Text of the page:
This thing looks very very interesting as a possible notebook replacement for me in the future. Cheaper than the equivalent power in a notebook, I think. Hmm...
  • Wolfpup - Tuesday, October 6, 2015 - link

    I'd like a quad CPU though...stick a 45 watt CPU in something like this and we'd be in business...I mean make it bigger if need be, I don't care... Reply
  • Haravikk - Thursday, October 15, 2015 - link

    What's the idea behind the 4x HDMI ports on this? The article and specs don't mention any as being inputs (which would be handy for passthrough) so why so many outputs? I could understand two as it would give the option of having one for video and one for audio, or for two screens, but are there many people planning to run four screens off of a box like this?

    It seems decent enough, but still far too expensive for what you get IMO, even accounting for the small size.
  • mikato - Wednesday, October 28, 2015 - link

    This isn't quite what I'm going for but I do like seeing more of these mini PCs. Keeping them coming!

    Here's what I want:
    -Mini PC that normally sits by my TV for HTPC purposes, but is dead simple to bring to a friend's house
    -HDMI, DisplayPort
    -Integrated graphics on CPU - no discrete wanted since this will not be used for heavy gaming, only light gaming. AMD APUs fit the bill with stronger CPU than this for faster multipurpose usage and plenty strong graphics for any kind of video playing, streaming, light gaming. Also price is decent.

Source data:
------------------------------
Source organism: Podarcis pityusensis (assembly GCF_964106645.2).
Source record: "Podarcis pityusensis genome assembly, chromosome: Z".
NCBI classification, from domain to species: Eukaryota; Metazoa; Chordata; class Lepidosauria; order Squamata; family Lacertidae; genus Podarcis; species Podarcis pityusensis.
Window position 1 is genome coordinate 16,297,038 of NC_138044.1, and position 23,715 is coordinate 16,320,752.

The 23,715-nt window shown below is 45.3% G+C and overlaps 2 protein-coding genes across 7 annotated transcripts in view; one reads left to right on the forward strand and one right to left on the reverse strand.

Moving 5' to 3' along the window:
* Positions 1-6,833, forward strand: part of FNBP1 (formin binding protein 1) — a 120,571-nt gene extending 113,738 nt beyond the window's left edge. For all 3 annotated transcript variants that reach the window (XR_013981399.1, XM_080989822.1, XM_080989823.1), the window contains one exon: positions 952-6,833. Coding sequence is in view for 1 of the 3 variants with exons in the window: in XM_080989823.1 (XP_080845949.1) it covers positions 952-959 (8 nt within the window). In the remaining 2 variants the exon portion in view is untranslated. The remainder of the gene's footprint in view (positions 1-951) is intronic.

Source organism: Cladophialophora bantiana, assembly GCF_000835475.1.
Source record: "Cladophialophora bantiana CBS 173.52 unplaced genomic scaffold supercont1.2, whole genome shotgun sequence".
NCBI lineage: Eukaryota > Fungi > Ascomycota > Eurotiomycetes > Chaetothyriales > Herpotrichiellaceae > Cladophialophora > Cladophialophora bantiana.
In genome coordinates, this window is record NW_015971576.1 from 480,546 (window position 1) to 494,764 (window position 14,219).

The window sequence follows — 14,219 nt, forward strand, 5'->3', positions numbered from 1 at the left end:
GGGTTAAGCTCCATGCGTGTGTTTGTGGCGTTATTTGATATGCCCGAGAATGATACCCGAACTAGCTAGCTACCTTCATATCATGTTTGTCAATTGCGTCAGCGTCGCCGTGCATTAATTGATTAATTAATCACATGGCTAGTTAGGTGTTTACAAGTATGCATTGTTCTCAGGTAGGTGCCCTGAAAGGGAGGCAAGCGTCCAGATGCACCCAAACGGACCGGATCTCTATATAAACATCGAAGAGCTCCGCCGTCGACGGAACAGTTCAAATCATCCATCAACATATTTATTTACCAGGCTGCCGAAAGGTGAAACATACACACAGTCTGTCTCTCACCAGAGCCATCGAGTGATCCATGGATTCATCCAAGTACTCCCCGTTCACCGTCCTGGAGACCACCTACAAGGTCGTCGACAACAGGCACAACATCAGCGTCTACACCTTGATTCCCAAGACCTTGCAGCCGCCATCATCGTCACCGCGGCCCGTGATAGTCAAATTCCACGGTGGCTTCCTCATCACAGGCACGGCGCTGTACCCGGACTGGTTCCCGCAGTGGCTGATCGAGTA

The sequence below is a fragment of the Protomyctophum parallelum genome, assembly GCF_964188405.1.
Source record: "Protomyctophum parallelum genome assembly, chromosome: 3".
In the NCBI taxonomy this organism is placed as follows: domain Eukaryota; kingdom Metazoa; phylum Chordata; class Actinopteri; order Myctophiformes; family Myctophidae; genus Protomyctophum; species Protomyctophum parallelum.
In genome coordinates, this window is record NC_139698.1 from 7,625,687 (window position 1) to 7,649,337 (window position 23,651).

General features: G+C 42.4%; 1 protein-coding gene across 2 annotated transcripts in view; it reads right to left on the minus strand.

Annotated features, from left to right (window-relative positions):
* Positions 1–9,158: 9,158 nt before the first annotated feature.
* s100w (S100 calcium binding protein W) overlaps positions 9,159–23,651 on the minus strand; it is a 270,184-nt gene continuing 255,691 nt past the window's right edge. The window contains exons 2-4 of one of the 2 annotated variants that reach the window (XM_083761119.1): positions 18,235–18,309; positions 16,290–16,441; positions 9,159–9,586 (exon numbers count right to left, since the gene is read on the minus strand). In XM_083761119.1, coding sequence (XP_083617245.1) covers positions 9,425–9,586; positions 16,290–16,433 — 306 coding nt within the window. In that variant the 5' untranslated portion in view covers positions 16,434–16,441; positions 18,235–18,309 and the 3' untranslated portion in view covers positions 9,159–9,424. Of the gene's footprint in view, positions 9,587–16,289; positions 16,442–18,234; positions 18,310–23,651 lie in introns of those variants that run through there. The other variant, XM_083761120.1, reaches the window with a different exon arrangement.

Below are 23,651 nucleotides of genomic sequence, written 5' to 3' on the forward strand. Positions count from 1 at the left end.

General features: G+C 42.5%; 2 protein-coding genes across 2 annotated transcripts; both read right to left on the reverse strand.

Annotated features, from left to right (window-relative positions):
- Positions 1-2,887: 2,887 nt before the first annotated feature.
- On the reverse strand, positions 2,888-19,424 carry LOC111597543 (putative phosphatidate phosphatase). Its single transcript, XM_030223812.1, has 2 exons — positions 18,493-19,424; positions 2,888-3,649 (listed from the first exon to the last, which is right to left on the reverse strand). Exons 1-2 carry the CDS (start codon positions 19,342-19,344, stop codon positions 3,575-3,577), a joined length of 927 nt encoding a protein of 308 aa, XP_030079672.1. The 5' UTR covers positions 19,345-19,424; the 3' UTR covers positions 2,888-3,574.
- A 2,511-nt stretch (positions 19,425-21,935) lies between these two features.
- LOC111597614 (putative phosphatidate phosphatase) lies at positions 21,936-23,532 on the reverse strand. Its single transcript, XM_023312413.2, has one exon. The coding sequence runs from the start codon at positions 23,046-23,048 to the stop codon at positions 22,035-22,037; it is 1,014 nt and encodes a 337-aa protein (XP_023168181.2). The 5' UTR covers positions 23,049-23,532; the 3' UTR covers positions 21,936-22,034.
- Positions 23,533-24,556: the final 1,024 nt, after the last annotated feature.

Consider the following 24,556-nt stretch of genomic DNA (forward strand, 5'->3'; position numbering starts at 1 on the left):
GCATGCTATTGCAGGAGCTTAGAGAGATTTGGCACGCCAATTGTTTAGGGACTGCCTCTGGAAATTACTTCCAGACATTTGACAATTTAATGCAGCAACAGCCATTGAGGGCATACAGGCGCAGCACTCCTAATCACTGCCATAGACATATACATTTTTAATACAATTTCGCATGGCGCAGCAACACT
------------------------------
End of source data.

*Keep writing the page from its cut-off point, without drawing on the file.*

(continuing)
-Big hard disk (I like SSDs better too, but I want to chuck all my media on this thing so I can bring it anywhere, and play it on anybody's TV. I probably won't bother trying to use a small SSD for OS like I do in my other machines.)
    -quiet (duh)
    -power efficient (duh)
    -midrange laptop price? I'm willing to build my own if there is a nice mini PC case around.
    -Not required- Bluray/DVD - Like this Zotac box, I decided to not require this since support on computers is bad. Windows removed it (I think). OS X didn't have it. You can't make HD Blurays of your own videos that actually play (basically). So I'll just stick with media files and streaming... and I do have a Bluray player anyway. It would be sweet to include it and consolidate one more living room item, but no biggie.